Reason #5 Why Americans Love Rothenburg: St James
Although buildings in general are already on this list, St. Jacob’s Church is a highlight that must be discussed. More than just a great example of historic architecture and home to a famous hand-carved medieval altar, the church and its ringing bells greatly add to the time-traveling atmosphere.
Tip: There are year-round concerts inside featuring a huge, historic organ.
Reason #6 Why Americans Love Rothenburg: The nature
With a city that has so much to offer, it’s easy to forget to take a look beyond the city walls. However, it is highly recommended to spend at least a few hours in the “Taubertal”, or Tauber River Valley. Since it is right outside the city walls, it can come as a surprise how quickly one finds oneself in nature – one minute you’re walking through the busy city center, and the next you walk through a small side gate of the city wall and suddenly are in the midst of a chorus of birds. We also have ample opportunities for biking, hiking, camping, horseback riding and swimming in lakes here, and there’s a climbing forest (“Kletterwald”) too for the more adventurous type.
Reason #7 Why Americans Love Rothenburg: The tours
The “Nachtwächter” (Nightwatchman) tour is world-famous for good reason – it is fun and immersive. History is very accessible and alive here, with no books needed. There are also many other daily tours that begin at the City Hall, all at a reasonable price. For a self-guided tour at your own pace, try walking the city wall with it’s views into places you might miss at street-level.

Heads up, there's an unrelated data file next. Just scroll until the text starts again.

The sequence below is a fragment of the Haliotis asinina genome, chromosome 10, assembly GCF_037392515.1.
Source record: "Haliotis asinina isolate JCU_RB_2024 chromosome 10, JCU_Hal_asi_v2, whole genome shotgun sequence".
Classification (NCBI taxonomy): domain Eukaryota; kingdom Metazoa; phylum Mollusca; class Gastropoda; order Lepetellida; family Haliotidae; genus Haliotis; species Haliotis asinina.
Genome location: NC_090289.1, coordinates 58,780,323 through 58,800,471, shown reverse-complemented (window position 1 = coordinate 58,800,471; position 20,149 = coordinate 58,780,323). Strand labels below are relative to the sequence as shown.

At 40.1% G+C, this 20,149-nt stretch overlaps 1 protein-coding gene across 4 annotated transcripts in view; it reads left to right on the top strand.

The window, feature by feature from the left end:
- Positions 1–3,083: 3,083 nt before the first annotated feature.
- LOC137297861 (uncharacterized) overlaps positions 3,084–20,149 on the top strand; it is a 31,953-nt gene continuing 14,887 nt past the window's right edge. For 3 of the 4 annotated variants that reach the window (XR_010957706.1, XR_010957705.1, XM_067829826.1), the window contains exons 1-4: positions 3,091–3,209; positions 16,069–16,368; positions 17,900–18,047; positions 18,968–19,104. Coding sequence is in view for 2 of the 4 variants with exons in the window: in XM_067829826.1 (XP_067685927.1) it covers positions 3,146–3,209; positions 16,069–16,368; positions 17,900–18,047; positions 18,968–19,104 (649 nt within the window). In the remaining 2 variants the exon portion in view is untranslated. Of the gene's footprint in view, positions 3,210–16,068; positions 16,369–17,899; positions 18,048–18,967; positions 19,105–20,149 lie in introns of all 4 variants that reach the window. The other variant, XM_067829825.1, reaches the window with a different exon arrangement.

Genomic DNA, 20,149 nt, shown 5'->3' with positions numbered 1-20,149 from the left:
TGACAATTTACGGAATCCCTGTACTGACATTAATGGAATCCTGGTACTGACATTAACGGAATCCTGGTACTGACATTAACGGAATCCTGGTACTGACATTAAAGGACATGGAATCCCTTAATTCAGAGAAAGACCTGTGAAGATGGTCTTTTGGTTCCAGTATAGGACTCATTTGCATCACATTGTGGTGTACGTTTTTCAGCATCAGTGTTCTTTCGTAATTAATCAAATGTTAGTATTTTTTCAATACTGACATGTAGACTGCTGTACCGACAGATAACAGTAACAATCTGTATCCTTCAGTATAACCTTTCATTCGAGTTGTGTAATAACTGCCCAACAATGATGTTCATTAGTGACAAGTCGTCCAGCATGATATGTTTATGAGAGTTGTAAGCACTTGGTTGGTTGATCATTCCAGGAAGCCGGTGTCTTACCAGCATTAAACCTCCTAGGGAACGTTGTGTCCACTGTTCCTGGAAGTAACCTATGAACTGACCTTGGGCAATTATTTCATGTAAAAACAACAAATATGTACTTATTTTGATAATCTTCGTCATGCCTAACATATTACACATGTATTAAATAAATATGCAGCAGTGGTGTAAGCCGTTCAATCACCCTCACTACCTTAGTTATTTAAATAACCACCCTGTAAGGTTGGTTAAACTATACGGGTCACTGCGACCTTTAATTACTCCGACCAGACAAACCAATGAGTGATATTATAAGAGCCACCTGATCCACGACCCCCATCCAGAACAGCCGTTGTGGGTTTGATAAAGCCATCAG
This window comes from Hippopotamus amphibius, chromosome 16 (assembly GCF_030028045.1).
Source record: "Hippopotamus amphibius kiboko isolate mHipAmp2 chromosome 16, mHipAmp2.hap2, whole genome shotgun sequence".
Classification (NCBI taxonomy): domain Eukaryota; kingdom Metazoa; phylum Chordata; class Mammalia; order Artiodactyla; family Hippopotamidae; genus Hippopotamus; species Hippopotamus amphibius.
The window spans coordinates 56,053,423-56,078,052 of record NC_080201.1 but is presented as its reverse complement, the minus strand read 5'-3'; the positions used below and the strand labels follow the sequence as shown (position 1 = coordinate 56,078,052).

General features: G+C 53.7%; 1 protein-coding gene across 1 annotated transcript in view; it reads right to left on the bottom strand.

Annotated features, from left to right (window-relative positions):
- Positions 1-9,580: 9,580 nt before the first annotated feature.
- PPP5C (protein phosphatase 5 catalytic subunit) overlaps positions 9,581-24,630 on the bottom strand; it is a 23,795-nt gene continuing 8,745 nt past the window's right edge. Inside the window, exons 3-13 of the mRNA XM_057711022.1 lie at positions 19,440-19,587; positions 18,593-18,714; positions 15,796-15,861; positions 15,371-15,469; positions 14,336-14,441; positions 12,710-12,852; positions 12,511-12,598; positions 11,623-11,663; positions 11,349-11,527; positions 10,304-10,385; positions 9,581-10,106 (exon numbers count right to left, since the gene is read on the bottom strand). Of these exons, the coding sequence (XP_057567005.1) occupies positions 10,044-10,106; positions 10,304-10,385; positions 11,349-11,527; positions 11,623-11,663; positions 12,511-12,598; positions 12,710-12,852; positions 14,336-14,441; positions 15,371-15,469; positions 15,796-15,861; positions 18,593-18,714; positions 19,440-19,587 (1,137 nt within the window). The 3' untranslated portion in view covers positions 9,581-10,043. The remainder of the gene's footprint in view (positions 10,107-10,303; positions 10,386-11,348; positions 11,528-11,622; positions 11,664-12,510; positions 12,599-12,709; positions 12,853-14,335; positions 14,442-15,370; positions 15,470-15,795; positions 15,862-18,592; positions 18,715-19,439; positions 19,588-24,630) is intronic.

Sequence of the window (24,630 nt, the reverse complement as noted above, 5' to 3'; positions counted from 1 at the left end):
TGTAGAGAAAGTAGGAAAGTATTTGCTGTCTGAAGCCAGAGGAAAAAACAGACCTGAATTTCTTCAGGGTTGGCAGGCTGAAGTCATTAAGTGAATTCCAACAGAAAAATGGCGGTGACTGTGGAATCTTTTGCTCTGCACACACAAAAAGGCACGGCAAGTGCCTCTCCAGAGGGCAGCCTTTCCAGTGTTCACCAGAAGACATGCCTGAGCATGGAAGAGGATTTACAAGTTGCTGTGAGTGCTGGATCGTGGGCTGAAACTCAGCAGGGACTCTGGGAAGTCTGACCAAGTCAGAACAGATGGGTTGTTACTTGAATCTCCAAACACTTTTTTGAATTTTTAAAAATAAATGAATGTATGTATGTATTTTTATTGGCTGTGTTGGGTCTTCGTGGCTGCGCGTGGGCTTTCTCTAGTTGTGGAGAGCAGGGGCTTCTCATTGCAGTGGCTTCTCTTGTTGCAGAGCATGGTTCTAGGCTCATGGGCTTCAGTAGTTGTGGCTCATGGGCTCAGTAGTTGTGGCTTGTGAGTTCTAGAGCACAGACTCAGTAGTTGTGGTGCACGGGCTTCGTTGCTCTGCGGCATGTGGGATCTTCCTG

Reason #8 Why Americans Love Rothenburg: The tours
My favorite is the Rothenburg Museum, which displays various historic epochs starting from prehistoric times and leading up to the Thirty Years War and later. Housed in the old cloister, it has been renovated in a way that keeps its historical authenticity while also being a modern and innovative place. Tip: download the Museum’s AR app before you start. The Medieval Crime and Justice Museum, the Rothenburg Dungeon inside the City Hall (where famous medieval mayor Toppler found his untimely end), and the Christmas Museum are all worth a trip.
Reason #9 Why Americans Love Rothenburg: Quality of life
Basic key indicators like air or water quality are top here, but more than that it’s the lack of stress that enriches life. Things you will miss (or not) when living here: commutes and traffic (see #3), neighbors you don’t know, and real crime – the worst thing you might find in the local news could include misbehaving dogs or stolen bicycles.
Reason #10 Why Americans Love Rothenburg: The guests
Otherwise known as “tourists”. This may seem surprising, but having frequent visitors from all over the world changes the city too. Most locals speak English and will happily step out of their way to make sure visitors have a great time. It makes adapting to the new environment so much easier, as I can assure from my own experience.
About the author:
Jennifer Menzel grew up in Utah, USA and Okinawa, Japan. So far, she has visited 20 countries. While on vacation, she and her family fell in love with the city of Rothenburg ob der Tauber and decided to move here from California in 2019. They have since been running the guesthouse „Edelzimmer“.